My biggest doubts and fears arise when I look at them and think about how some other people see them. Like the time we were at a park and I overheard two white kids say, “Which one should we kill?” I swiveled my head just in time to see a toy arrow launch and land at my oldest son’s feet. My kids weren’t part of the game, they were prey. For Black fathers a leisurely afternoon outing means packing water, snacks, and knowing where to find the nearest bathroom, but also being prepared to deal with the pernicious symptomatic and asymptomatic ills of racism.
Often white folks mistake my sons for twins. They are separated by three-and-a-half years, six inches and 20 pounds. This really frightens me because George Zimmerman, who was 28 when he fatally shot 17-year-old Trayvon Martin, thought the two were the same age. Likewise, the 26-year-old police officer who shot 12-year-old Tamir Rice thought he was actually 20.
The thought of a random encounter infused with misguided perceptions is often paralyzing, prompting me to want to shield and shelter them, but I know that will only leave them defenseless when they must venture into the world on their own.
I thought about this a year or so ago on another trip to the barbershop, this time with both sons. Looking for a parking spot, my oldest declared he intended to get a Mohawk. Hearing this pronouncement, I was downright apoplectic.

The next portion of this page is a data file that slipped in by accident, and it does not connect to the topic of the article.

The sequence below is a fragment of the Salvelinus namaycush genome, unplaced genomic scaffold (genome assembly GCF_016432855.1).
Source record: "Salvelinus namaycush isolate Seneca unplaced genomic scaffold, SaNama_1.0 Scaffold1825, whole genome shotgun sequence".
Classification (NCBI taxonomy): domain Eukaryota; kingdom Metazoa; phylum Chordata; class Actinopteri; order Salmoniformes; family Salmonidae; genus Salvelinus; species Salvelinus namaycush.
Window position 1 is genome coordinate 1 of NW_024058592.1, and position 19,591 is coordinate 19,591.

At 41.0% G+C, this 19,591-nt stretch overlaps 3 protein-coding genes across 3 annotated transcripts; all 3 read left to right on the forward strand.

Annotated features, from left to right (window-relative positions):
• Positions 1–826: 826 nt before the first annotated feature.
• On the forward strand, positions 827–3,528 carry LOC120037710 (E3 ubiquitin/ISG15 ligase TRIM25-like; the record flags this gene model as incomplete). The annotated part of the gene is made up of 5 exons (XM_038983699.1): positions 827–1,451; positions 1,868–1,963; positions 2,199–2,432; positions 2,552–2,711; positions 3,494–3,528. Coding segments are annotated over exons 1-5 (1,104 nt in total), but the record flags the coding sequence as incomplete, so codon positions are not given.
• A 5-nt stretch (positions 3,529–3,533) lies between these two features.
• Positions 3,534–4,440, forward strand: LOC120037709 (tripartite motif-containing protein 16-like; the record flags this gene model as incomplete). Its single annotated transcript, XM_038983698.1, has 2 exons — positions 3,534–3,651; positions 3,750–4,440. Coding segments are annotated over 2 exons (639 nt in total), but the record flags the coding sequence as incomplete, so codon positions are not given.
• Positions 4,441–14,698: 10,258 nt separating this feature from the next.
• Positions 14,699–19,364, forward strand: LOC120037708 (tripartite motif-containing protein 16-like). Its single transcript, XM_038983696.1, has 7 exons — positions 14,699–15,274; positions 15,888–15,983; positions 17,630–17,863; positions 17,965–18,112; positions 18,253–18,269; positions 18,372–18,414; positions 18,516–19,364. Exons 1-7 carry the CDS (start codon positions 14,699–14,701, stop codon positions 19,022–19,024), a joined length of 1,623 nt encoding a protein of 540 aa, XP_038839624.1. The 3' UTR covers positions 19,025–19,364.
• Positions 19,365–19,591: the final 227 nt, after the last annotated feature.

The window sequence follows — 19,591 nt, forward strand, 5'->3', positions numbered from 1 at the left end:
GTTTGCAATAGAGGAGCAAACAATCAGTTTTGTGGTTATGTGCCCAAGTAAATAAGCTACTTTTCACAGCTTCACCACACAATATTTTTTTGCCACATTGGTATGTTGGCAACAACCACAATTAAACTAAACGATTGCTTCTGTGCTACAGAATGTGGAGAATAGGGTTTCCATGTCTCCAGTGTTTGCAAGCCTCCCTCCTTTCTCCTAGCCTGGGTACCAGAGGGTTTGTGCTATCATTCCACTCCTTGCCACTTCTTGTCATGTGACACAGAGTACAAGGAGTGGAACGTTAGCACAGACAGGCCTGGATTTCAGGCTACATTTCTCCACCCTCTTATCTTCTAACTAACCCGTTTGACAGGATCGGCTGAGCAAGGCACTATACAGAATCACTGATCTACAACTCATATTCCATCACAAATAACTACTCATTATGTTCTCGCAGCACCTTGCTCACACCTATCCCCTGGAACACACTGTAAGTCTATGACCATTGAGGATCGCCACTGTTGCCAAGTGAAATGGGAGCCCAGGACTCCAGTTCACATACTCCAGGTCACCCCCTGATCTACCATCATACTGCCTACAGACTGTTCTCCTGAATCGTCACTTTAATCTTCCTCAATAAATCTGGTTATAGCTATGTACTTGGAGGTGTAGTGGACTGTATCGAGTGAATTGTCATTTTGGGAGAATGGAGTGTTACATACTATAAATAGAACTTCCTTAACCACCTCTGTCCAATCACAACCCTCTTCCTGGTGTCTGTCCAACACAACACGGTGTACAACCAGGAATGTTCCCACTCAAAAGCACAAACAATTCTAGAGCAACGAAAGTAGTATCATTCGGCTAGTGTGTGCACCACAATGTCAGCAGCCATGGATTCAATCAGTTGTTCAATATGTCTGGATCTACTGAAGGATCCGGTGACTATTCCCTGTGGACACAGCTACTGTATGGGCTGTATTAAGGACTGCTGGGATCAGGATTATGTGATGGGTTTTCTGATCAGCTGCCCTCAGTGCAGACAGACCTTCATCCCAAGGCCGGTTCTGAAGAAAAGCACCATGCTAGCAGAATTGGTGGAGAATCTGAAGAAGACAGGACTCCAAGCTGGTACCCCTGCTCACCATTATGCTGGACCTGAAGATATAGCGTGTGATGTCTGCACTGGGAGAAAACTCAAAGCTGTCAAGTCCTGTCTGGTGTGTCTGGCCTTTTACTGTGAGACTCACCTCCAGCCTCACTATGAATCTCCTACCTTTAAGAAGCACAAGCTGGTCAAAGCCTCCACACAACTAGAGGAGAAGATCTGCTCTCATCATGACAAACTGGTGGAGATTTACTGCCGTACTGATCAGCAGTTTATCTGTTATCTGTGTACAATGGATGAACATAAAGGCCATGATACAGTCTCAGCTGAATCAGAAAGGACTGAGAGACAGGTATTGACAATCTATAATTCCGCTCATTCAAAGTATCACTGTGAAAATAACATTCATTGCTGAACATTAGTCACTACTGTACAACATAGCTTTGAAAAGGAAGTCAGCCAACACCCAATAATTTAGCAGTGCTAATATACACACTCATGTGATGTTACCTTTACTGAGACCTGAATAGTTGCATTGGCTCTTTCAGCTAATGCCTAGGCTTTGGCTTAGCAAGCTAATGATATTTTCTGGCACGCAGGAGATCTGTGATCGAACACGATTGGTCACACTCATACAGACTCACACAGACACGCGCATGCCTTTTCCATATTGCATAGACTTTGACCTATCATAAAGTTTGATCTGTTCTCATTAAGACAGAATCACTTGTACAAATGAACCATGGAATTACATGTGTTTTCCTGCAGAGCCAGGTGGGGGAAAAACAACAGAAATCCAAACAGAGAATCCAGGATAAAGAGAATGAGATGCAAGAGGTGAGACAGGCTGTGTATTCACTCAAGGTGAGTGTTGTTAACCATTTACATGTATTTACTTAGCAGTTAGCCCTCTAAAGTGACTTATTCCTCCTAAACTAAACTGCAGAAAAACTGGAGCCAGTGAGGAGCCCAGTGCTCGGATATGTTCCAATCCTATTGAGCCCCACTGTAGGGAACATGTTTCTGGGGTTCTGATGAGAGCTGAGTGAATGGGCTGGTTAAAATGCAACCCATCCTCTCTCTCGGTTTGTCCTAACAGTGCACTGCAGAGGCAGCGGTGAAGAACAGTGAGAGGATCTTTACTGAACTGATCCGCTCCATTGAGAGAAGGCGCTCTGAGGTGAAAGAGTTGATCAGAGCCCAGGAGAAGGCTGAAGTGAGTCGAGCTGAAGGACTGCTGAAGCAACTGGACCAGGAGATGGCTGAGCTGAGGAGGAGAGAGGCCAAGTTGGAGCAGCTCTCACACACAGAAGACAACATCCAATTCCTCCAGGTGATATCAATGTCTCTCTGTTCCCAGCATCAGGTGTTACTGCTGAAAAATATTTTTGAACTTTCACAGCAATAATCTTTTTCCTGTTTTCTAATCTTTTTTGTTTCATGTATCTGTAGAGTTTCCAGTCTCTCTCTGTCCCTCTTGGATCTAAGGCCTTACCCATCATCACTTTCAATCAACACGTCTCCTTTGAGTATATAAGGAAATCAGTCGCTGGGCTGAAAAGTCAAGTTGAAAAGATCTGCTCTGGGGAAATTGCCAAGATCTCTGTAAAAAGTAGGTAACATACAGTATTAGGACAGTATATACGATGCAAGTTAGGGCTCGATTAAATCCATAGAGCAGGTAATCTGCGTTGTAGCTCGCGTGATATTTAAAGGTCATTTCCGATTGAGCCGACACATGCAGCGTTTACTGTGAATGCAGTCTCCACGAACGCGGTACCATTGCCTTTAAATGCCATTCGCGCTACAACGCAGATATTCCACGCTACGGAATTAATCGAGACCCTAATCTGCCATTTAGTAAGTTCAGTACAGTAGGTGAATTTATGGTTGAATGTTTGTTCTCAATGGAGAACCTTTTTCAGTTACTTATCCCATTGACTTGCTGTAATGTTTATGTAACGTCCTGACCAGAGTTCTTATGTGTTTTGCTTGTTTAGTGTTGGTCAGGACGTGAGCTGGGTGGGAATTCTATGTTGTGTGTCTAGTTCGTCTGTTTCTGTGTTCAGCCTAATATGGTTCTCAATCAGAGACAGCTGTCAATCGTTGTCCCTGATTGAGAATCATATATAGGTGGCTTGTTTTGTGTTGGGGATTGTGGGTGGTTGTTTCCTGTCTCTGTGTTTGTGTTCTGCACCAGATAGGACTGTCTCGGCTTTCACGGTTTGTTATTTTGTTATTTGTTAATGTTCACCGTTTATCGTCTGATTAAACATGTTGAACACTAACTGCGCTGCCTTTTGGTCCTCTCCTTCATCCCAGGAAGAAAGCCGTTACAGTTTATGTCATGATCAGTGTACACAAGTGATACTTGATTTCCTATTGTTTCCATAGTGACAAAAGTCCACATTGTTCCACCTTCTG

A Mohawk? Aw, hell no!
Under interrogation it became clear that his choice of hairstyle was influenced by his favorite soccer player.
It hurt to say okay, although I had relinquished my sovereignty over his hair years earlier, which he knew. So, in retrospect he was telling rather than asking. I knew I could still veto the Mohawk, but that would unravel the credibility I established with him years earlier.
In that moment I thought about my youth. And a lifetime of getting haircuts. I thought about the Catholic primary school I attended and the uniforms we wore. The only way to stand out or demonstrate you were “fresh” was by the shoes you wore or the freshness of your haircut. If either was out of place or out of the norm, you’d be subjected to brutal ridicule. I remember the pride and confidence I exuded when I got to express my own identity in a sea of white shirts and navy-blue corduroy pants. It felt good to be me. I pray that my sons find and embrace the essence of who they are and will become as men. As a father the idea fills hope, but as a Black father it grips me with fear.
I pray that my sons find and embrace the essence of who they are and will become as men.
I also thought about that night in Sanford, Florida, and that morning in Cleveland, Ohio, when Trayvon and Tamir lost their lives. It didn’t matter what grew out of their heads. I don’t even know how their hair was styled.
It didn’t matter. And it still doesn’t.